Pull up a stool and have a glass of wine and some snacks or book for a full three courses. Chef Tom Kerridge’s new restaurant in the lively, Art-Deco-inspired dining hall of the food-focussed Knightsbridge department store is high-end casual, with a menu centred on the best British seafood. Around the counter watch chefs prepare deep fried Cornish brill, line-caught squid and hand-dived scallops – all served on retro blue-and white china – with chips, tartare sauce and pease pudding. If you’re feeling flush choose native lobster or Dover sole, served whole, with herbed butter. There’s a cheeky nod to chip-shop classics in cockle popcorn and malted beer vinegar and pickled onions, eggs and dill pickles as well as triple cooked chips with toppings ranging from curry sauce to lobster thermidor. There are two desserts to choose from; flourless chocolate cake or a seasonal syllabub. Lush, as Tom would say. harrods.com/kerridges

Cinder, Belsize Village

Mediterranean-inspired sharing plates cooked over coals in a cosy neighbourhood setting

Chef Jake Finn’s passion is for cooking over fire, so when he converted a former takeaway in the heart of Belsize Village, the first piece of kitchen equipment he installed was a charcoal-fuelled Josper grill – the hottest indoor barbecue available. It gives his dishes a subtle smokiness, or as Ritz-trained Jake puts it, “kissed by flames”. The Josper and open kitchen are very much part of the theatre at Cinder, a relaxed neighbourhood restaurant that has a special occasion vibe. The room is intimate and dressed with tumbling foliage, and there’s a smart outside terrace, perfect for summer evenings. The menu of 18 dishes is divided into nibbles, veg patch, raw, fish, meat, sides and desserts, and suggests ordering two-three to share. Fluffy, smoky flatbreads with a creamy nutty garlicky tahini introduce the Mediterranean influence, followed by crisp shredded hispi cabbage, textured with pine nuts. Revelations are grilled mastelo cheese with a sweet kalamata olive glaze; and crunchy triple-cooked new potatoes, scattered with black lime salt. For us, highlights from the mains are flattened chicken thighs, sharpened with confit lemon, which go beautifully with a glass of muscadet; and grassy, darkly-crusted beef sirloin, sourced from Cotswolds’ Paddock Farm, heavenly with rioja from the largely European wine list. cinderrestaurant.co.uk

Imad’s Syrian Kitchen, Soho

Syrian sharing plates with heart in Soho

Imad Alarnab’s story is a remarkable one. After spending years as a successful restaurateur in Damascus, his businesses were destroyed by the war, and he was forced to flee the country for safety. Shortly after arriving in London in 2015, he began cooking Syrian food at supper clubs and pop-ups (at which he raised thousands of pounds for refugee charity, Choose Love), before crowdfunding for his own permanent restaurant. Located on the top floor of Soho’s Kingly Court, the restaurant has the feel of a family-run taverna, with white walls accented by bright blue windows and tiles, dotted with heart-warming photographs from Imad’s past. As for Imad’s food, its every bit as uplifting as his story. Every dish we tried from his sharing-style menu of Syrian dishes was a hit, from the super-crisp, perfectly seasoned falafel with lightly pickled, sumac-dusted red onions, to the pool of chickpea-topped hummus with hot, fluffy pittas for dunking. Other highlights include the fattet macdous – a dish of silky soft baby aubergines filled with cumin-spiced minced lamb, served with tahini, crispy pittas, pine nuts, herbs, and juicy pops of pomegranate – and the shish tawook, which combines beautifully tender, charred chicken with homemade paprika crisps, tomato mayo and pitta. imadssyriankitchen.co.uk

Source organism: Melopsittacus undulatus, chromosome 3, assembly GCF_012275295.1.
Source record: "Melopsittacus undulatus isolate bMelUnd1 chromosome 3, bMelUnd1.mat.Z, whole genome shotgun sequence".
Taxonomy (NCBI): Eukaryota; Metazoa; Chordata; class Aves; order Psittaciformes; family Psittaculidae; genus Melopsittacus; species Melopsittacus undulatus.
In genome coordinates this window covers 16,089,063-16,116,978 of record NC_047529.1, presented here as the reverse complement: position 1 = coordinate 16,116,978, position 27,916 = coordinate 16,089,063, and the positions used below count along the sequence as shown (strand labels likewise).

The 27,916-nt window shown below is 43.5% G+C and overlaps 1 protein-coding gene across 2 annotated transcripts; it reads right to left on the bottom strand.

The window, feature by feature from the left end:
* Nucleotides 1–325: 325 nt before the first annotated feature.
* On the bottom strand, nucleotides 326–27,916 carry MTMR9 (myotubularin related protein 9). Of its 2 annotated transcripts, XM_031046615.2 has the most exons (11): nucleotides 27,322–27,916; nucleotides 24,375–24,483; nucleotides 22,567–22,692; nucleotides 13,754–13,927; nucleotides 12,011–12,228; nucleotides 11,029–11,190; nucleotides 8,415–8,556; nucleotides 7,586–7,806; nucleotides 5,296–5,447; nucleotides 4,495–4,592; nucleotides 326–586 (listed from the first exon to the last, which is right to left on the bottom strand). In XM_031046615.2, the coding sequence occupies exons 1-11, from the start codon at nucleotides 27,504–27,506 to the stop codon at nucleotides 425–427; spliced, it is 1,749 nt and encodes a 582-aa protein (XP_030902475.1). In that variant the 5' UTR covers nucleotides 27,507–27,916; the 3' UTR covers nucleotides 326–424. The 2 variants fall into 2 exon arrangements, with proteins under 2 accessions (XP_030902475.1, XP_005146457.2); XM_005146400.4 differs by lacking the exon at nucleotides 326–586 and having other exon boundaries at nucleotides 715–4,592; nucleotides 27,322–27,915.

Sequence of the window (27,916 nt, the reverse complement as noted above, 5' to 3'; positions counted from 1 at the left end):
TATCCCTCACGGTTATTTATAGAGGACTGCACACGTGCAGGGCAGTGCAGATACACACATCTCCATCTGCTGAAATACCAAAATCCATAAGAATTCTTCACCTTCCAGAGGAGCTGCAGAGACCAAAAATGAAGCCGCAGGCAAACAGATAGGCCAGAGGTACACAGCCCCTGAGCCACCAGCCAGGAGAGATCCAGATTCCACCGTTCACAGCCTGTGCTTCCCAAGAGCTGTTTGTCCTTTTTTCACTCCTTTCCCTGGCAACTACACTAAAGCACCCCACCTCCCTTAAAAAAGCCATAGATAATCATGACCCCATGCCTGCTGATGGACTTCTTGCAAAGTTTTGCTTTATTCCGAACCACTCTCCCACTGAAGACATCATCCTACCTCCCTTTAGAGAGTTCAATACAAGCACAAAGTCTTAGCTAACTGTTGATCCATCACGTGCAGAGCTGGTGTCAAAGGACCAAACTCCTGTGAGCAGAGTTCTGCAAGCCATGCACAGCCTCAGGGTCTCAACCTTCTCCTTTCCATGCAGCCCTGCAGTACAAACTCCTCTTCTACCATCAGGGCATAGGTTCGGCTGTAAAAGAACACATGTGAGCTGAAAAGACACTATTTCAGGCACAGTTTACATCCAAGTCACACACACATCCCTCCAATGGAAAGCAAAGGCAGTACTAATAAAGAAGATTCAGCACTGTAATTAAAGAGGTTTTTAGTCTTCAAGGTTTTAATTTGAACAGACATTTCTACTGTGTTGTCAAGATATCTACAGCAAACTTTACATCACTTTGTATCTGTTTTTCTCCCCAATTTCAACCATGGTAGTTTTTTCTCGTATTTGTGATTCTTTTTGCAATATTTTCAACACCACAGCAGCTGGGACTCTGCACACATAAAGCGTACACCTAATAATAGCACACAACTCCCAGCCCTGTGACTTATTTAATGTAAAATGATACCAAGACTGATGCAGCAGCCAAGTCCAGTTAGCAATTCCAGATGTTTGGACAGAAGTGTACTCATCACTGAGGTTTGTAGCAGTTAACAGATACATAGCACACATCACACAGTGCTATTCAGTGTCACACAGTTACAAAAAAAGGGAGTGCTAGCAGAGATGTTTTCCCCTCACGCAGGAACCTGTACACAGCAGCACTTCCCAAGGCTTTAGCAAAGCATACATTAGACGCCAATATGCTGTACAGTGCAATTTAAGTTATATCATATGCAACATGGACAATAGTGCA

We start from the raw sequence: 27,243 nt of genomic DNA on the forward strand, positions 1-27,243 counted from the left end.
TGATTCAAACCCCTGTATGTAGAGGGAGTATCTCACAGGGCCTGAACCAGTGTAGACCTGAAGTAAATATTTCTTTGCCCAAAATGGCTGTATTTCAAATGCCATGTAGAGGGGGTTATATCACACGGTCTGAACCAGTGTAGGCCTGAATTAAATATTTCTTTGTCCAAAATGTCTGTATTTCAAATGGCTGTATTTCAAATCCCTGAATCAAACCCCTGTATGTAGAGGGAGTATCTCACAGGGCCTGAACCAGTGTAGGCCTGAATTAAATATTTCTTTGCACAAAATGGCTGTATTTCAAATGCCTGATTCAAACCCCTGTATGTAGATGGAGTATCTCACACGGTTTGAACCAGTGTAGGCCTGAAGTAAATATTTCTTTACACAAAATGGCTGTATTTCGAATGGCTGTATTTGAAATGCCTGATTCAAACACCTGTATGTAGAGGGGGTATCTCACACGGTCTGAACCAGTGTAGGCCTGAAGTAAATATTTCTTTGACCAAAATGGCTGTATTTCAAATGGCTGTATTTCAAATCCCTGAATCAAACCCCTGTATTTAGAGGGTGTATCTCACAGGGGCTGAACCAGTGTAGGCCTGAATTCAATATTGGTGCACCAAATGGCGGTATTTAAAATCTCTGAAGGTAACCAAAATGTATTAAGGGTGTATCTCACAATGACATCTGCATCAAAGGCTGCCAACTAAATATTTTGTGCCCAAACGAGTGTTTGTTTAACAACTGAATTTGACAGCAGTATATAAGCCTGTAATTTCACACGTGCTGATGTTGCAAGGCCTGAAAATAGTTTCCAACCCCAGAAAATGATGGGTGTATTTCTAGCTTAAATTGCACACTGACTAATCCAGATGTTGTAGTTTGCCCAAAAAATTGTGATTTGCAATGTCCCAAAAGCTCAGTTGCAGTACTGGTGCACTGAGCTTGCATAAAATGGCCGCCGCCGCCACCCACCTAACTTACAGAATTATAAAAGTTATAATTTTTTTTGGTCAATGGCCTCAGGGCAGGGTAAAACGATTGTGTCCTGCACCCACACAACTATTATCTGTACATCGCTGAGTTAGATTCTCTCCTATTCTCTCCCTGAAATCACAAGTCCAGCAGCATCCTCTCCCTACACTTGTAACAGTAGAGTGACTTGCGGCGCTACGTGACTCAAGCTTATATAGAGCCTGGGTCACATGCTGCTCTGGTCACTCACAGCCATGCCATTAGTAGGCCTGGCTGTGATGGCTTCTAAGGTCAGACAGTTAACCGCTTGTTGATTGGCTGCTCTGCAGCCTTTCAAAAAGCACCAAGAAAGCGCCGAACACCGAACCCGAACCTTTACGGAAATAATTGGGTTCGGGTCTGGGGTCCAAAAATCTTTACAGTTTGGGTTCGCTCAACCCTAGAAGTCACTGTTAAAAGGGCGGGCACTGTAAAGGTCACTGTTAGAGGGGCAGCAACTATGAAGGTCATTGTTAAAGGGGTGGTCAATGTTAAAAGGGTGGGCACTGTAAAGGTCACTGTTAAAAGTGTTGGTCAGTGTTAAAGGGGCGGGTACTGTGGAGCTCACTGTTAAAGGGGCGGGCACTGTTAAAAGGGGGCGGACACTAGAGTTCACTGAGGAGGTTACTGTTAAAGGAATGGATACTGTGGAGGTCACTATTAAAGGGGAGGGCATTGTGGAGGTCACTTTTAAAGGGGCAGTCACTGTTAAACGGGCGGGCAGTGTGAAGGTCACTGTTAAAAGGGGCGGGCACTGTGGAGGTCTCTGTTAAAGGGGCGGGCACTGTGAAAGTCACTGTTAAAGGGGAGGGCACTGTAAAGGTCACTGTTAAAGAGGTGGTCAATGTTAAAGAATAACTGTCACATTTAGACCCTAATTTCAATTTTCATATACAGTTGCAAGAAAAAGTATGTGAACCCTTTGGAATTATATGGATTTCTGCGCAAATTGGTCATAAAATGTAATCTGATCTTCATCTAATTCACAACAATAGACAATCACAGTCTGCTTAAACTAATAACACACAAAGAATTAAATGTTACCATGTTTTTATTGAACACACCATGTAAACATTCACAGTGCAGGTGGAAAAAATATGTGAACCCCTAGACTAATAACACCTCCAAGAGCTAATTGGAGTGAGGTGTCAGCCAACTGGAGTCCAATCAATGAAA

A range of Syrian sharing plates on a blue table and white patterned table

Rudy’s Diner, Islington

Islington-based Rudy’s is the home of London’s first all-vegan diner and butcher

Rudy’s is a sleek American-style restaurant serving vegan versions of classic diner food. Inside you’ll find glossy retro fittings, with black leather stools, plush yellow booths and chequered tile flooring filling the space, with the sounds of show tunes humming in the background. Out the back, Rudy’s boasts London’s first all-vegan butcher, offering seitan or soya-based cold meats for customers to purchase such as baycon, mince patties, honey mustard turkey slices and pastrami. The 100% vegan menu covers fast-food classics, from burgers and mac ‘n’ cheeze to popcorn chick’n and buffalo wingz. Rudy’s take on a Reuben sandwich comes loaded with layers of seitan pastrami, grilled onions, sauerkraut, cheeze, dill pickles and a secret sauce, with flavours and textures closely mimicking the meaty original. The ultimate dirty burger, a stacked-high combination of soya beef, baycon, cheeze, lettuce and pickles, was cartoon-like in appearance though satisfying to chomp down, however the Southern-fried buffalo wingz fell short on imitating chicken due to its thick seitan texture. We washed our meal down with a surprisingly thick and creamy vegan shake – the banana and Lotus Biscoff being an obvious choice – and finished with a warm chocolate brownie which you’d be hard pressed to believe is dairy-free. rudysvegan.com

The Italian Greyhound, Marylebone 

British produce is the star served in a beautiful, relaxed setting